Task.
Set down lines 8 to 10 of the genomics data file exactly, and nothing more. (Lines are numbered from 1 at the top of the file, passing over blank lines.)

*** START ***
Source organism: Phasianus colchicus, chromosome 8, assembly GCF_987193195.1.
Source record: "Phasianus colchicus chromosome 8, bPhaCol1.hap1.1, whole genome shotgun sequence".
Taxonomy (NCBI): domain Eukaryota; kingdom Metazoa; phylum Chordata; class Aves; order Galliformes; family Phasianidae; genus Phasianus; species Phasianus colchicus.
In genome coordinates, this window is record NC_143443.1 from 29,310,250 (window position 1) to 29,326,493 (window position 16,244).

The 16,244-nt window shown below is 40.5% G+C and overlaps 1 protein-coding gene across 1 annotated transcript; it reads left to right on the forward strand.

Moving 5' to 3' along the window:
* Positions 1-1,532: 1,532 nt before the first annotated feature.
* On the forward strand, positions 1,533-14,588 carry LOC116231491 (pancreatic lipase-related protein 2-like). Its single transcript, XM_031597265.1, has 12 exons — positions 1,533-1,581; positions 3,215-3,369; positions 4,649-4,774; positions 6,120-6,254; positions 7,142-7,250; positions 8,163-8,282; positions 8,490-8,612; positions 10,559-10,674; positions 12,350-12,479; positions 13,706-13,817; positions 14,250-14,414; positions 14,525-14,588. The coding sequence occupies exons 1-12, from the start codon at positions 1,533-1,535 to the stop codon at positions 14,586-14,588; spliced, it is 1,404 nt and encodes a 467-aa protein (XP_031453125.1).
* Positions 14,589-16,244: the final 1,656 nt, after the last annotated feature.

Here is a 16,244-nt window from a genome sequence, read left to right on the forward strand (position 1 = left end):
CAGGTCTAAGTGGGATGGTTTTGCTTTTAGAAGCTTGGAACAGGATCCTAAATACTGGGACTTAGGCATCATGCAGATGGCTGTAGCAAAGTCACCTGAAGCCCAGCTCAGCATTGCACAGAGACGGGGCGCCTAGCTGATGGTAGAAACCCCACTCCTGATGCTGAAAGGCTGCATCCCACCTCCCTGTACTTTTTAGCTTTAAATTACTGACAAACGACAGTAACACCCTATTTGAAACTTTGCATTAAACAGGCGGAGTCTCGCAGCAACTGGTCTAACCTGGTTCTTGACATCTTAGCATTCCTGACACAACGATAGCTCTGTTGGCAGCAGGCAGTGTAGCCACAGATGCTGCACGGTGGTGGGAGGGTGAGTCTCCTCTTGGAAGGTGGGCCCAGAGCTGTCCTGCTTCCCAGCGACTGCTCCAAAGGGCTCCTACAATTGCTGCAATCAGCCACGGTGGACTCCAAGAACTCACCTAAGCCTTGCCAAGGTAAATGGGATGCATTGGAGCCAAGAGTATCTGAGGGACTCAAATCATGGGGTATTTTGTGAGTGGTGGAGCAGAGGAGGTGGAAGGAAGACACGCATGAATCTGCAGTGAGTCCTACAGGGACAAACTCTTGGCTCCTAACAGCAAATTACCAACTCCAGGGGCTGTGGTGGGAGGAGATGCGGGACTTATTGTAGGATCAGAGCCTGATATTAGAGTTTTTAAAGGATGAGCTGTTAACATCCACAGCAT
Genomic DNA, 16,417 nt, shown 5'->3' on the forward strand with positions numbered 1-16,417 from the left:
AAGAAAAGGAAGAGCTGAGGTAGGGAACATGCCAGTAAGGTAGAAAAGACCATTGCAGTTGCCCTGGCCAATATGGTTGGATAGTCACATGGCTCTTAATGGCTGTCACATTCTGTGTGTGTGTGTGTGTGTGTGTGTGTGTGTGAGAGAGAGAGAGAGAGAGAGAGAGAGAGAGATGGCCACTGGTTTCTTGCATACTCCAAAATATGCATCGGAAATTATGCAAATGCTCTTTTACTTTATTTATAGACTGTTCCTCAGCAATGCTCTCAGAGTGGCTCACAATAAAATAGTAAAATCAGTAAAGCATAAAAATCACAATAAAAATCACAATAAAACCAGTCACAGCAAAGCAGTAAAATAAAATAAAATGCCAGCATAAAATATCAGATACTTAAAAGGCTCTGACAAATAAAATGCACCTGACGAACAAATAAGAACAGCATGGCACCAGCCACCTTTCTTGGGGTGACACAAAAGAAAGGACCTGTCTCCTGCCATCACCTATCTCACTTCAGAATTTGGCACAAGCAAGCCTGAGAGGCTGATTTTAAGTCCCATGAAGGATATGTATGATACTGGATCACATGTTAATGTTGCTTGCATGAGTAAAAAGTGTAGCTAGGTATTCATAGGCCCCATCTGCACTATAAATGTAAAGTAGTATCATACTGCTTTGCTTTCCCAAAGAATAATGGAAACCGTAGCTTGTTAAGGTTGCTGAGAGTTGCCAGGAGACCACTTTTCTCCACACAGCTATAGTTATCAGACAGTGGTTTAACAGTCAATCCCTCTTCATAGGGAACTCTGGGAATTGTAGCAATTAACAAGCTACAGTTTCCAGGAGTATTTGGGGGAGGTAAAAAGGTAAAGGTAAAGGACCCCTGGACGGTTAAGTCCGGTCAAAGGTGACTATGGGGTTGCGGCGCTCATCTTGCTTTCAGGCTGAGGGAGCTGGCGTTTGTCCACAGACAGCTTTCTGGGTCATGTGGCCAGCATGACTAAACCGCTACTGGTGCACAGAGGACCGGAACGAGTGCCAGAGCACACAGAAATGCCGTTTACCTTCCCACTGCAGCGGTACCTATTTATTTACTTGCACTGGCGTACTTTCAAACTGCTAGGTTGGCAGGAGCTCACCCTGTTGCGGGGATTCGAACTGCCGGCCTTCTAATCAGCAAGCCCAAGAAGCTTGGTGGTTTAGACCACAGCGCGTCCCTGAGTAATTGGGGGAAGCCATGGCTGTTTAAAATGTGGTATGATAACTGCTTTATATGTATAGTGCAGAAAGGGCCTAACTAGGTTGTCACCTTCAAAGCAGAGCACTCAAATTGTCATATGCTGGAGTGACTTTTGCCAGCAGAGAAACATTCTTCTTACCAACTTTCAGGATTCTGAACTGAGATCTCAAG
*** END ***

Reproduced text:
* On the forward strand, positions 1,533-14,588 carry LOC116231491 (pancreatic lipase-related protein 2-like). Its single transcript, XM_031597265.1, has 12 exons — positions 1,533-1,581; positions 3,215-3,369; positions 4,649-4,774; positions 6,120-6,254; positions 7,142-7,250; positions 8,163-8,282; positions 8,490-8,612; positions 10,559-10,674; positions 12,350-12,479; positions 13,706-13,817; positions 14,250-14,414; positions 14,525-14,588. The coding sequence occupies exons 1-12, from the start codon at positions 1,533-1,535 to the stop codon at positions 14,586-14,588; spliced, it is 1,404 nt and encodes a 467-aa protein (XP_031453125.1).
* Positions 14,589-16,244: the final 1,656 nt, after the last annotated feature.

Here is a 16,244-nt window from a genome sequence, read left to right on the forward strand (position 1 = left end):